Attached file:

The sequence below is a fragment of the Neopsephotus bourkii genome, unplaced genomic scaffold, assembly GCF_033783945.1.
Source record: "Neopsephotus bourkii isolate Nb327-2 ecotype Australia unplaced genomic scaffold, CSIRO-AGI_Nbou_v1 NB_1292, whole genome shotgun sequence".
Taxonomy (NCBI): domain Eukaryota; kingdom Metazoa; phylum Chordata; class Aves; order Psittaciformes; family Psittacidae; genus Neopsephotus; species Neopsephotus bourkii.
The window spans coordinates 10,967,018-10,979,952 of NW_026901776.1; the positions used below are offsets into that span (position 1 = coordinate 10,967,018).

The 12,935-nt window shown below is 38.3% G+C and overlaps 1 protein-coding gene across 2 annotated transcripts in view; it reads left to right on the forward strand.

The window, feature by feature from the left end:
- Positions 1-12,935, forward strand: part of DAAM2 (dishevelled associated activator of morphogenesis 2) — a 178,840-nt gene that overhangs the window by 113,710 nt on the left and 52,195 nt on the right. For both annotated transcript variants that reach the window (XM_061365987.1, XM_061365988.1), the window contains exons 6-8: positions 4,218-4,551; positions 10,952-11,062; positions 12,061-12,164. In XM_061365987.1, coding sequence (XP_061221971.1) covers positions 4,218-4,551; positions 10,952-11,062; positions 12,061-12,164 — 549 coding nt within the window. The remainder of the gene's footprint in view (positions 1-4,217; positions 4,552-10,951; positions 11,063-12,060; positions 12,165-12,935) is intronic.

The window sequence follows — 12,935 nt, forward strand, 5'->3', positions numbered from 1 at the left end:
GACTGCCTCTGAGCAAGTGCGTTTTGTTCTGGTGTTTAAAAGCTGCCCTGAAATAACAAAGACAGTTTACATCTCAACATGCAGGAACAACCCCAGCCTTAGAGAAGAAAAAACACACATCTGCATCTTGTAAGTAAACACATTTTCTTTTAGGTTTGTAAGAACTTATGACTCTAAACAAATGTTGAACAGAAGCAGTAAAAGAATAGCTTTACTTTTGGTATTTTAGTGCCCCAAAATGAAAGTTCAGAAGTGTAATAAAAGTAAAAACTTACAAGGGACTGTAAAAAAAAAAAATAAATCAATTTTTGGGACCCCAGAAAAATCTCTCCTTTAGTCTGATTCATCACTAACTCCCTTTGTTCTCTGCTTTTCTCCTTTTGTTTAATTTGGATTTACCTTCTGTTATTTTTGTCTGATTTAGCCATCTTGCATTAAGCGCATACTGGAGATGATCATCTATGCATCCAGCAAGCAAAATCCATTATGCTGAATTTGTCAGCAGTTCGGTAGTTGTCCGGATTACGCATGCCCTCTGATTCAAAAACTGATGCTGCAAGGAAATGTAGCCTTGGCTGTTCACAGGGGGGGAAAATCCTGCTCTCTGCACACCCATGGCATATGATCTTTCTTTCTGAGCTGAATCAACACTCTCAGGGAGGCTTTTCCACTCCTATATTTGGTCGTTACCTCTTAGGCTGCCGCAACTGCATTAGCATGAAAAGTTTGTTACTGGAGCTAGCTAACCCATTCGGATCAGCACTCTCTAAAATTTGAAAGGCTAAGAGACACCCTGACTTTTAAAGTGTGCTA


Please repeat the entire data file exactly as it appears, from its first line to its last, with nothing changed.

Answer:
The sequence below is a fragment of the Neopsephotus bourkii genome, unplaced genomic scaffold, assembly GCF_033783945.1.
Source record: "Neopsephotus bourkii isolate Nb327-2 ecotype Australia unplaced genomic scaffold, CSIRO-AGI_Nbou_v1 NB_1292, whole genome shotgun sequence".
Taxonomy (NCBI): domain Eukaryota; kingdom Metazoa; phylum Chordata; class Aves; order Psittaciformes; family Psittacidae; genus Neopsephotus; species Neopsephotus bourkii.
The window spans coordinates 10,967,018-10,979,952 of NW_026901776.1; the positions used below are offsets into that span (position 1 = coordinate 10,967,018).

The 12,935-nt window shown below is 38.3% G+C and overlaps 1 protein-coding gene across 2 annotated transcripts in view; it reads left to right on the forward strand.

The window, feature by feature from the left end:
- Positions 1-12,935, forward strand: part of DAAM2 (dishevelled associated activator of morphogenesis 2) — a 178,840-nt gene that overhangs the window by 113,710 nt on the left and 52,195 nt on the right. For both annotated transcript variants that reach the window (XM_061365987.1, XM_061365988.1), the window contains exons 6-8: positions 4,218-4,551; positions 10,952-11,062; positions 12,061-12,164. In XM_061365987.1, coding sequence (XP_061221971.1) covers positions 4,218-4,551; positions 10,952-11,062; positions 12,061-12,164 — 549 coding nt within the window. The remainder of the gene's footprint in view (positions 1-4,217; positions 4,552-10,951; positions 11,063-12,060; positions 12,165-12,935) is intronic.

The window sequence follows — 12,935 nt, forward strand, 5'->3', positions numbered from 1 at the left end:
GACTGCCTCTGAGCAAGTGCGTTTTGTTCTGGTGTTTAAAAGCTGCCCTGAAATAACAAAGACAGTTTACATCTCAACATGCAGGAACAACCCCAGCCTTAGAGAAGAAAAAACACACATCTGCATCTTGTAAGTAAACACATTTTCTTTTAGGTTTGTAAGAACTTATGACTCTAAACAAATGTTGAACAGAAGCAGTAAAAGAATAGCTTTACTTTTGGTATTTTAGTGCCCCAAAATGAAAGTTCAGAAGTGTAATAAAAGTAAAAACTTACAAGGGACTGTAAAAAAAAAAAATAAATCAATTTTTGGGACCCCAGAAAAATCTCTCCTTTAGTCTGATTCATCACTAACTCCCTTTGTTCTCTGCTTTTCTCCTTTTGTTTAATTTGGATTTACCTTCTGTTATTTTTGTCTGATTTAGCCATCTTGCATTAAGCGCATACTGGAGATGATCATCTATGCATCCAGCAAGCAAAATCCATTATGCTGAATTTGTCAGCAGTTCGGTAGTTGTCCGGATTACGCATGCCCTCTGATTCAAAAACTGATGCTGCAAGGAAATGTAGCCTTGGCTGTTCACAGGGGGGGAAAATCCTGCTCTCTGCACACCCATGGCATATGATCTTTCTTTCTGAGCTGAATCAACACTCTCAGGGAGGCTTTTCCACTCCTATATTTGGTCGTTACCTCTTAGGCTGCCGCAACTGCATTAGCATGAAAAGTTTGTTACTGGAGCTAGCTAACCCATTCGGATCAGCACTCTCTAAAATTTGAAAGGCTAAGAGACACCCTGACTTTTAAAGTGTGCTA